Today I went to a salt water disposal here in North Dakota. Usually the disposals use a epdm liner to make a waterproof holding area in case a tank burst. This disposal used something they said was a new technology. They took a material that looked like black felt, perhaps 1/8"-3/16" thick and rolled it out on the ground. They then took a two part chemical mixture and sprayed it on. It was an "A" and "B" component. This formed a thick elastic like coating that is completely waterproof.
I am not familiar with this process, but it got me to thinking. I remember an article, I believe by J.D. Hooker in a Backwoods Home magazine that talked about using a cotton tarp for a shed roof and painting it with an oil based paint to waterproof it. What if this was done to make a roof liner in a Wofati house?
I have purchased oops paint from the paint store for $1 per gallon. Perhaps use an oil based paint and apply it thickly over the felt to make a liner? Has anyone tried something like this before?
The felt is very forgiving to irregularities beneath it, and the paint would soak through it to make a waterproof liner. How well does enamel paint hold up underground?
Just a thought, this got my wheels to turning today.
Search for "flying concrete" and latex hypar roof. Abe on here has a post on his vela creations blogs about it. Concrete and latex paint over fiberglass. It works very well, but you need to the shape to add strength.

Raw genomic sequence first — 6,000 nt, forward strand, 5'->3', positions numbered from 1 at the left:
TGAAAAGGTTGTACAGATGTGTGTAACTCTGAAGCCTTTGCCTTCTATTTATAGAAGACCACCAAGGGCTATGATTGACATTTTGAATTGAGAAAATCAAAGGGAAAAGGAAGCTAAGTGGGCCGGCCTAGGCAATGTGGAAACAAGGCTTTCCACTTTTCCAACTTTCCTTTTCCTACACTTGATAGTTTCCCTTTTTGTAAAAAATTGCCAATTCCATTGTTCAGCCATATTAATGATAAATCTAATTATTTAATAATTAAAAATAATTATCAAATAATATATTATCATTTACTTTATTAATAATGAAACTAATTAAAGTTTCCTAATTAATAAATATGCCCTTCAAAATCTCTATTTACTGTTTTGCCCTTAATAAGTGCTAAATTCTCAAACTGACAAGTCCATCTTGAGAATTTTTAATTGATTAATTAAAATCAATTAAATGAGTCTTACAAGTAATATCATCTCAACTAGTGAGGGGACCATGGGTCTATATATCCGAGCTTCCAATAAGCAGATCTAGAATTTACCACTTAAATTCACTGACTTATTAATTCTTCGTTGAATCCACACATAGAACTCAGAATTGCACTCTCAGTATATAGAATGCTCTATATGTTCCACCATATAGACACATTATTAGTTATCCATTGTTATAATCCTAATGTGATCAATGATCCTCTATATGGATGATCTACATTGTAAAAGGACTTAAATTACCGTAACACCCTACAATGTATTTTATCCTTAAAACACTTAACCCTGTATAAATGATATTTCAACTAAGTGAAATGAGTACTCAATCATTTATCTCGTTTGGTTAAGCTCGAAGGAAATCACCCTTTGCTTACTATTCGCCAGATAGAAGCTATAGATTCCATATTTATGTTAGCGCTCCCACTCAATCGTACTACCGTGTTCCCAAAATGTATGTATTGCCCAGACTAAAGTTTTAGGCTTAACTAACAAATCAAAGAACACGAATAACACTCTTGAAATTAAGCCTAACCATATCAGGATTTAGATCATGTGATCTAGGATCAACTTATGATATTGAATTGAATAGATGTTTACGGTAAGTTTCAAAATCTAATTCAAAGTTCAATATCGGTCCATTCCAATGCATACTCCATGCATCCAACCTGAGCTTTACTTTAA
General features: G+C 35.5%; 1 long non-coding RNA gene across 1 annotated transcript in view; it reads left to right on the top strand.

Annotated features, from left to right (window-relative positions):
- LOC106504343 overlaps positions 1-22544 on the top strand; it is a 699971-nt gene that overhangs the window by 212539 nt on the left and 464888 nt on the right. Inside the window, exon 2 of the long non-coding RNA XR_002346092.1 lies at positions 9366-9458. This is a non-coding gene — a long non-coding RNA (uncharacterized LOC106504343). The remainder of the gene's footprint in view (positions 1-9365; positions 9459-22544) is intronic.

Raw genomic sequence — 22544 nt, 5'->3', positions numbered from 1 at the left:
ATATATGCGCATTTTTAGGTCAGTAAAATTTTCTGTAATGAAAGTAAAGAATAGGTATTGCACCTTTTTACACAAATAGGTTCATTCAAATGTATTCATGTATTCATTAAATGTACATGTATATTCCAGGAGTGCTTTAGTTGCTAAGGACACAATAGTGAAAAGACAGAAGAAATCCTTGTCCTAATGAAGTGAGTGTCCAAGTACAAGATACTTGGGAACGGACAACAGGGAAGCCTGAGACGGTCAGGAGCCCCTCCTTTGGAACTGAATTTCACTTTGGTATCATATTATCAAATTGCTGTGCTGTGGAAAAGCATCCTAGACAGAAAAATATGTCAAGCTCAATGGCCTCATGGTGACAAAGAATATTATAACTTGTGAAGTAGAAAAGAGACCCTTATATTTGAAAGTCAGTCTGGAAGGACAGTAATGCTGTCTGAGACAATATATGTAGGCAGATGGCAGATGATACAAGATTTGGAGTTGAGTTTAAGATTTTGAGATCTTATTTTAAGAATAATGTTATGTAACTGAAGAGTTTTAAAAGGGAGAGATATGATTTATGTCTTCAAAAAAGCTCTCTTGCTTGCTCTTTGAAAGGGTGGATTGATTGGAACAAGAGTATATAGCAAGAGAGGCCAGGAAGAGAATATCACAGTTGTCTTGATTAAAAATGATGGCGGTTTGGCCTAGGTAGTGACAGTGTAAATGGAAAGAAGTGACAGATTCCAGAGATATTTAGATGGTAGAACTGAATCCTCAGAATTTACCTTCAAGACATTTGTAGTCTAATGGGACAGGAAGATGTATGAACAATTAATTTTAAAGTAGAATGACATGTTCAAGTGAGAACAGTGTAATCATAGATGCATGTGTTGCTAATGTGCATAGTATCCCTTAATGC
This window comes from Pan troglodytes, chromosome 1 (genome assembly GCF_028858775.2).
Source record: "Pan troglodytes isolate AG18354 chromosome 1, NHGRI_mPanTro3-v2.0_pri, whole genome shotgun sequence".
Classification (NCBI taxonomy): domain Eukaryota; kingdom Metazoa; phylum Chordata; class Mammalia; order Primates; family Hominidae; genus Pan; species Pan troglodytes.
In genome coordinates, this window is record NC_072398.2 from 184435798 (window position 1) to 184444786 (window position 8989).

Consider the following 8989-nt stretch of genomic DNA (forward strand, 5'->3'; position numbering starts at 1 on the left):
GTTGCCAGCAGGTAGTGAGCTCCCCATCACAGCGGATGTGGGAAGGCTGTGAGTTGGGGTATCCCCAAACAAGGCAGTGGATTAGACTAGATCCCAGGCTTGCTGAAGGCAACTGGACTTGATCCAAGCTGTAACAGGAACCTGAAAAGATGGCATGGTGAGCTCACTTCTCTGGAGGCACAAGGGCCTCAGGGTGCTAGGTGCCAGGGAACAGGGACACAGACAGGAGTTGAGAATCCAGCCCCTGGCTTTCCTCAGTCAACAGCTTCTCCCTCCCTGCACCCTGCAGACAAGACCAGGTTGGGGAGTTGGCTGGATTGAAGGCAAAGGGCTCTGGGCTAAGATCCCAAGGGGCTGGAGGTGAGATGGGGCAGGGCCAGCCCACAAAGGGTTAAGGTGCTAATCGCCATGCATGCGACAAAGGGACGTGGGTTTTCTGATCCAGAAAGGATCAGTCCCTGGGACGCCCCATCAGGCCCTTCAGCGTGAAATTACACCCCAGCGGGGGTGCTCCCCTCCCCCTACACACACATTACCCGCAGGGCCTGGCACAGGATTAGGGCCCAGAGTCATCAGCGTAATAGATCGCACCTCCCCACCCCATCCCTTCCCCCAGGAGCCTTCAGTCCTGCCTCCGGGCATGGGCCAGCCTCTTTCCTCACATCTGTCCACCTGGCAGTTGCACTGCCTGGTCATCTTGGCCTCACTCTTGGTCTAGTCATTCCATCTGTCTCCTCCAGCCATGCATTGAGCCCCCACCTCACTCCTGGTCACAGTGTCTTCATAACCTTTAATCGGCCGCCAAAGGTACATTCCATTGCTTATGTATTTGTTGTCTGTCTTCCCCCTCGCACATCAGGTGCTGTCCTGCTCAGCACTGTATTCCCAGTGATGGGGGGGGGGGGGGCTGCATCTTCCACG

The a+b stuff is similar to truck bedliner. Not cheap--but a lot easier (less labor $$) to deal with than big EDPM and no welding seams.
"You must be the change you want to see in the world." "First they ignore you, then they laugh at you, then they fight you, then you win." --Mahatma Gandhi
"Preach the Gospel always, and if necessary, use words." --Francis of Assisi.
"Family farms work when the whole family works the farm." -- Adam Klaus
On Thursday I went back to the same disposal and the crew from Texas was there finishing the liner job it had started. They said it was able to stretch 600% and cost about $6 per square foot to apply. That would be a little beyond my budget! EPDM or TPO would be a much cheaper alternative.